The Stories of Jane Gardam

The joke for Boxing Day was how to get rid of her.  You couldn’t say that everyone was going hunting because nobody did now.–“Miss Mistletoe,” The Stories of Jane Gardam

Almost everyone has been a Christmas parasite at least once.

naughty-nice anne taintorIt happened to me the year I was divorced.  Although I did not mind the prospect of a day alone, a kind friend invited me to Christmas dinner.  Although she rarely ate anything, she was a gourmet cook, and we all loved her food, though there was dark talk among her children about hospitalizing her for anorexia.

The meal was fantastic.

Being a parasite was never so good.

I did leave before Boxing Day.

Jane Gardam, whose short story of the unwanted guest, “Miss Mistletoe,”  is my favorite Christmas story, is perhaps the best living English writer.  Why she did not win the Booker for the Old Filth trilogy (Old Filth, The Man in the Wooden Hat, and Last Friends), I cannot imagine.  This year Europa published The Stories of Jane Gardam, a collection of her favorite stories.  It is my favorite new book of 2014. If you are determined to give someone a book for Christmas (I usually fail at this, I would risk giving The Stories of Jane Gardam.

The-Stories-of-Jane-Gardam-Cover-658x1024Gardam’s extraordinary short stories are elegant and witty; and her portraits of offbeat, independent characters brilliantly drawn.  Whether she is humorously describing the Infills,  a family who mocks their annual Christmas parasite, Daisy Flagg, a tiny woman of indefinite age  “whose clothes seemed to have been boiled, her hair almost shampooed away” (“Miss Mistletoe”); or depicting the peculiarities of an elderly woman who queues for Shakespeare tickets (“Groundlings”), her prose is pitch-perfect.

There is something  for everyone.  Austenites will love “The Sidmouth Stories,” narrated by a novelist whose paper on a putative love affair by Austen at Sidmouth was plagiarized by Shorty Shenfield, a professor “at a small university in the Middle West.”  Ironically, he sends her on an errand to buy some letters by Austenthat may prove her thesis.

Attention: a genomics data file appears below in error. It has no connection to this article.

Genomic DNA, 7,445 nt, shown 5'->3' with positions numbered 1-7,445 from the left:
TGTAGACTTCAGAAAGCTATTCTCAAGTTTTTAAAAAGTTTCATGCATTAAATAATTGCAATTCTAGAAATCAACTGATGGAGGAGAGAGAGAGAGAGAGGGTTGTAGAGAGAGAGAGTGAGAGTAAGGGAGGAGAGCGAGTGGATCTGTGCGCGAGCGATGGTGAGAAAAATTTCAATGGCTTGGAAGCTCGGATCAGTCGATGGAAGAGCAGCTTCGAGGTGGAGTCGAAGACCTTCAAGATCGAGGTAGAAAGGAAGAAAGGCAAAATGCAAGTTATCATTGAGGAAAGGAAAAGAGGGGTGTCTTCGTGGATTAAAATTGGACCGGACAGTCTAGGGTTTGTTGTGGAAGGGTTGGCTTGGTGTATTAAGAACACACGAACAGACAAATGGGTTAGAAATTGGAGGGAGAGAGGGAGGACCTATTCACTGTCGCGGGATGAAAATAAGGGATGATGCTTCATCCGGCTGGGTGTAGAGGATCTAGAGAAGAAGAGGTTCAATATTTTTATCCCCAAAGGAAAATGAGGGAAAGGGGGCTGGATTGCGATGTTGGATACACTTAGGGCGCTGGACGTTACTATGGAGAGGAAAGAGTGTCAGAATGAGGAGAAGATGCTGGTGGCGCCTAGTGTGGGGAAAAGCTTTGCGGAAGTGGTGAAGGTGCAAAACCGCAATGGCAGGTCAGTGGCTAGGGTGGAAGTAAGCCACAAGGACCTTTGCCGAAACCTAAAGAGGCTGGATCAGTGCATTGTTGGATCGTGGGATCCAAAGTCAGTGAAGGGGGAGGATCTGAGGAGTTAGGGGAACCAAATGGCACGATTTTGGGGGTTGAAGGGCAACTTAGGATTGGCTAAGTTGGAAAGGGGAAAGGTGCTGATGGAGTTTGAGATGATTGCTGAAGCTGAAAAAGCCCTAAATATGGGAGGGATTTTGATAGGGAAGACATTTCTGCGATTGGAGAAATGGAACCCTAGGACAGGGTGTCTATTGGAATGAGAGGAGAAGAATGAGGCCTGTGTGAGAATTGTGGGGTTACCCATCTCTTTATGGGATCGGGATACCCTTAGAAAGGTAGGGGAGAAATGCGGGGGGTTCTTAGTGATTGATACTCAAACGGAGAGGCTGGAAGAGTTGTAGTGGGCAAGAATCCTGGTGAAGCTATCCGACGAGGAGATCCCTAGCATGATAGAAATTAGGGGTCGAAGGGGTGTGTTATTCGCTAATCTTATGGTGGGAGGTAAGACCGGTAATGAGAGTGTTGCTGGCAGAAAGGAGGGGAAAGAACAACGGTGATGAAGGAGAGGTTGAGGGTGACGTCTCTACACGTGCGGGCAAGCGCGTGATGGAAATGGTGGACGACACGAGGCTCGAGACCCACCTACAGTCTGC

Shorty is an unscrupulous character, who specializes in digging up dirt on respected authors.

Long before Anthony Burgess, he enthusiastically launched into the syphilitic overtones in the life of Shakespeare.  It was said that he had much to suggest , after the fifty years of grace were up, about Kipling, and his piece on how far Keats had got with Fanny Brawne was discussed for many a furious week in The Times Literary Supplement, ensuring that every word of it was widely read.  Shorty was a good scholar but his pastimes and tactics were a hyena’s.

Gardam’s work is never sentimental. There is always a twist.   In “Swan,” Pratt, a boy at a liberal school, is required to do “social work”:  his mentoring of a Chinese boy who never speaks involves trips to a park and unexpected encounters with swans. In “Damage,” a translator has an unhealthy relationship with her father, whom she somehow cannot translate.  In “The Tribute,” three old women gather at a tearoom to gossip about their dead friend, a former governess, and are shocked by the richly-dressed niece who brings them keepsakes.

Gardam, 85, has won many prizes:  the Whitbread Award twice, for The Queen of the Tambourines and The Hollow Land; the Heywood Hill Literary Prize in 1999; and God on the Rocks was shortlisted for the Booker Prize.

If you don’t like short stories, try her novels. They are outstanding.